WINNIPEG —; Manitoba Premier Greg Selinger expressed optimism as he launched a provincial election campaign Wednesday that his battered, 16-year-old New Democratic government can overcome polls that put it in the back seat.
“We’ve listened to Manitobans on what their priorities are and we’ve put forward a program that they have said is their top priority — infrastructure and jobs and the ability to look after people,” Selinger said after asking Lt.-Gov. Janice Filmon to dissolve the legislature to trigger a 35-day campaign for an April 19 vote.
“We hope (Manitobans) will understand that we haven’t always got it right in how we initiated those initiatives, but we are showing results.”
The NDP has been in power since 1999, but polls heading into the campaign suggest the party is on the ropes — some 20 points behind the Opposition Progressive Conservatives and in a battle for second place with the Liberals, who captured one legislature seat in the last election.
The New Democrats have faced public backlash over a 2013 decision to raise the provincial sales tax and Selinger barely survived an internal challenge to his leadership last year. He has defended the tax increase as necessary to fund infrastructure projects and shore up the economy, but his polling numbers have not improved.
The NDP faces a well-funded Progressive Conservative party under leader Brian Pallister, who is a former MP, and a revived Liberal party under Rana Bokhari, a lawyer who has worked to raise the Liberal profile since taking over in 2013.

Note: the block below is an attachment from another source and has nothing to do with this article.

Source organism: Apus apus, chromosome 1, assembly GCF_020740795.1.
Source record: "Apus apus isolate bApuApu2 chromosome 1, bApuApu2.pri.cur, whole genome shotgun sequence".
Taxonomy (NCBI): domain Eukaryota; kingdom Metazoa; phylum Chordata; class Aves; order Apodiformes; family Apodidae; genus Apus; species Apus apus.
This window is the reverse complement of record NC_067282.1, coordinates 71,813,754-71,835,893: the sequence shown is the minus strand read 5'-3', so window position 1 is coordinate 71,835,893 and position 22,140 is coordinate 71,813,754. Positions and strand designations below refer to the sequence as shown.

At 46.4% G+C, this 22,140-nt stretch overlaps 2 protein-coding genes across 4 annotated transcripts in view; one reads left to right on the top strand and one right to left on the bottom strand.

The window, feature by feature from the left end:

Pallister kicked off the party’s campaign in the heart of Selinger’s riding of St. Boniface in Winnipeg. The Conservative leader reminded voters about his party’s promise to roll back the sales tax by one percentage point if it forms government.
READ MORE: Manitoba Tories promise to cut PST to 7% if elected
The $300 million that would cost would be recouped by cutting government waste, he said. No government service is untouchable and all options are on the table, he said.
“It’s about getting a handle on this freight train of spending increases that the NDP is driving,” Pallister said. “There are no sacred cows here. The NDP has overspent in virtually every department.”
Selinger warned that the Tories and Liberals would cut government services.
“The choices are clear. They are stark,” he said.
Bokhari began her campaign, surrounded by a handful of candidates, with a promise to bring in all-day kindergarten. She said the promise would cost $50 million — a figure that wouldn’t include school expansions or upgrades — and would come out of “general revenues.”
READ MORE: Manitoba Liberals promise all-day kindergarten
Bokhari said a full costing of the party’s promises will come next week.
Internal documents obtained by in 2014 showed the governing NDP built a file for over a decade on the idea, but decided to focus on capping class sizes from kindergarten to Grade 3 instead. Bokhari couldn’t say what would happen to that commitment if the Liberals were elected.
She said Manitoba voters are eager for change and — unlike her opponents who have been in public office for years — Bokhari said she is the only one capable of providing it.
“They are true politicians, in the worst sense of the word,” she said. “There is room for change.”
The NDP held 35 of 57 legislature seats at dissolution, while the Tories held 19 and the Liberals had one. There were two vacancies — former NDP cabinet ministers who resigned last year.
After Selinger raised the sales tax, and as public anger remained high, five of Selinger’s top cabinet ministers called on him to step down to help the party’s fortunes rebound.
Selinger opted for a leadership race instead. He won 51 per cent of the votes on a second ballot. Many stalwarts in the legislature chamber and the party’s back rooms have since left. Selinger is entering this campaign without many of the veterans from previous elections.